A Michigan Task Force Proposes Making It Harder To Imprison Kids for Petty Crimes
In June 2020, a 15-year-old Michigan girl was incarcerated for violating her probation. The crime: not doing her schoolwork during the COVID-19 pandemic. She had been placed on probation in April 2020 for fighting with her mother and petty theft. The girl, Grace (her middle name), was the subject of a ProPublica investigation highlighting the arbitrary cruelty of the Michigan juvenile justice system, which regularly imprisons children for petty offenses.
Last Monday, the Michigan Task Force on Juvenile Justice Reform approved measures to reform the state’s juvenile justice system. The proposed changes are designed to prevent teenagers from becoming unnecessarily involved in the juvenile justice system by expanding the number of diversion programs designed to keep youth out of detention for nonviolent “status offenses” like truancy and running away, as well as low-level misdemeanor crimes. The recommendations also seek to increase training for lawyers representing juveniles, increase funding for community-based programs, and enact better data collection measures.
In Michigan, children are required to attend school until at least their 16th birthday. While the state has a vague definition of chronic absenteeism and truancy, students found to be “willfully” and repeatedly absent from school can be penalized as truants. According to a report from the Wayne State University College of Education, 20 percent of Michigan schoolchildren were “chronically absent” from school in 2019, meaning they missed at least 10 percent of the school year. In Detroit, 62 percent of public school students were chronically absent.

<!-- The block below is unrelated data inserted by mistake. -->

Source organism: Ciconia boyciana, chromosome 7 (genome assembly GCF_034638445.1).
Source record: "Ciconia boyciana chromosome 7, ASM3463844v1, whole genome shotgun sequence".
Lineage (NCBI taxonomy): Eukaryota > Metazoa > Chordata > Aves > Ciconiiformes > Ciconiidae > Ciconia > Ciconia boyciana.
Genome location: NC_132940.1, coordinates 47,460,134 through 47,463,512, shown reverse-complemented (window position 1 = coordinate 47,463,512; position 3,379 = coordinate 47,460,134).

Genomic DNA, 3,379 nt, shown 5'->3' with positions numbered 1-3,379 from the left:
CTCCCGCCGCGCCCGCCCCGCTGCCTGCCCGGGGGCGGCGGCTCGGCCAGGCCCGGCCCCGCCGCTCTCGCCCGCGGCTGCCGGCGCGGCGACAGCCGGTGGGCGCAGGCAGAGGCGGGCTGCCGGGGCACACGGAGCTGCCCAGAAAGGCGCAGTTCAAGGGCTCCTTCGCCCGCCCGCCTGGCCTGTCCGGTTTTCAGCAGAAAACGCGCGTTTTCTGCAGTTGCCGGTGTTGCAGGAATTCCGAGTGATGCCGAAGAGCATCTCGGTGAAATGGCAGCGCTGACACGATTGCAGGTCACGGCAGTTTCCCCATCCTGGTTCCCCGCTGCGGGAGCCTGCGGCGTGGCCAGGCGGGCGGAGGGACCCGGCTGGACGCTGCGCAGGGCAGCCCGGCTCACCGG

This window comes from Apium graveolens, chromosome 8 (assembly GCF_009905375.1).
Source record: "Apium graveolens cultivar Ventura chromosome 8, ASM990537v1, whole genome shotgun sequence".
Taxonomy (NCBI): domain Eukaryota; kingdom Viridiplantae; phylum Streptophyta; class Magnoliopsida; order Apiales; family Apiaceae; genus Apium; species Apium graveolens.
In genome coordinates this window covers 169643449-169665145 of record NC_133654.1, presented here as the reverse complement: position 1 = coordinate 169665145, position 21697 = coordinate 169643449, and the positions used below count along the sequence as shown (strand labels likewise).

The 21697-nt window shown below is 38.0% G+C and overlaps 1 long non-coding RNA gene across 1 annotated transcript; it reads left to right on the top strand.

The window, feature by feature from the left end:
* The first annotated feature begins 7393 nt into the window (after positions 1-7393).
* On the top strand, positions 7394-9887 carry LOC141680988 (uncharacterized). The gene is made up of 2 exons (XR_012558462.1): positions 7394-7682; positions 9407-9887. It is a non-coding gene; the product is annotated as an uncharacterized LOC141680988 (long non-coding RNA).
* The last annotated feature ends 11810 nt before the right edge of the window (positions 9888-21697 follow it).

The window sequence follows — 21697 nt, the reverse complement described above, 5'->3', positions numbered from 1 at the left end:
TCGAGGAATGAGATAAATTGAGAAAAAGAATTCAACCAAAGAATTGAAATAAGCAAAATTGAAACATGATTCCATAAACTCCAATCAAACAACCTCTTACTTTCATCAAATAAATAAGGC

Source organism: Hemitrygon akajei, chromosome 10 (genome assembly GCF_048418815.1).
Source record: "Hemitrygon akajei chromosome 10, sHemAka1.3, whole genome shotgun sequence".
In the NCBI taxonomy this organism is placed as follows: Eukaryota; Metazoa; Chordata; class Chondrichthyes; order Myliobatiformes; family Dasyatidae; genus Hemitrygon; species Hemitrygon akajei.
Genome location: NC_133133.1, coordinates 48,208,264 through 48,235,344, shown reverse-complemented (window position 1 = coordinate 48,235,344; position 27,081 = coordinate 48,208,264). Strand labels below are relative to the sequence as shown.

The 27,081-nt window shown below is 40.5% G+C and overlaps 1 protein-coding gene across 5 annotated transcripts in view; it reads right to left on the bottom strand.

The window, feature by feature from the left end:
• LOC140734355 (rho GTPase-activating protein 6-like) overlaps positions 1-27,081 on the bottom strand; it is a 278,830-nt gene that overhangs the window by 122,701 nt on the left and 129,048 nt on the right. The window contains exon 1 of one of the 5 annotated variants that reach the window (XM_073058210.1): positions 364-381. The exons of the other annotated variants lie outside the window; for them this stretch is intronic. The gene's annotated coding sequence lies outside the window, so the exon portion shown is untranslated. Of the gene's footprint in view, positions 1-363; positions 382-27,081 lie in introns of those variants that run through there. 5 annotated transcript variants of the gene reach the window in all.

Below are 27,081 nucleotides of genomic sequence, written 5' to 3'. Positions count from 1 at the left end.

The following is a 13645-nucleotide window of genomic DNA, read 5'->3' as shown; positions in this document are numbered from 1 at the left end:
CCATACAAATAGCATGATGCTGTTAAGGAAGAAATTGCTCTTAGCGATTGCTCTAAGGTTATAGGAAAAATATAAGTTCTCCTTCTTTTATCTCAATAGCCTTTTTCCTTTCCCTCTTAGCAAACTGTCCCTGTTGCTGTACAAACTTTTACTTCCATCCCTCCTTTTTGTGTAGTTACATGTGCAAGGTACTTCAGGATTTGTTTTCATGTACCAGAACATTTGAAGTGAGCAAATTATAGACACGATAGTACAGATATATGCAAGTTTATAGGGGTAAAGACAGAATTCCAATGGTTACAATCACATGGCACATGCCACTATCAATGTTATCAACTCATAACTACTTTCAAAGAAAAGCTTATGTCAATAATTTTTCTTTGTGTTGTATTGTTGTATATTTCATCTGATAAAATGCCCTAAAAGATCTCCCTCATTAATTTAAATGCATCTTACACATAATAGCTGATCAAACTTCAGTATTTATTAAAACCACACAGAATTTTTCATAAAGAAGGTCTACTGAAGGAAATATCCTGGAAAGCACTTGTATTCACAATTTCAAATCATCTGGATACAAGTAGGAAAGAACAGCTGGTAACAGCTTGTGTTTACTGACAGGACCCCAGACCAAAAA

Frequently, truancy alone typically does not lead to a child becoming detained. Instead, children who commit other low-level misdemeanors, such as petty theft or drug use, are placed on strict probation regimens. According to Bridge Michigan, these probation orders can require everything from taking psychiatric medication to reading a book once a week. When a probation order requires regular school attendance, violations can easily land a child in juvenile detention.
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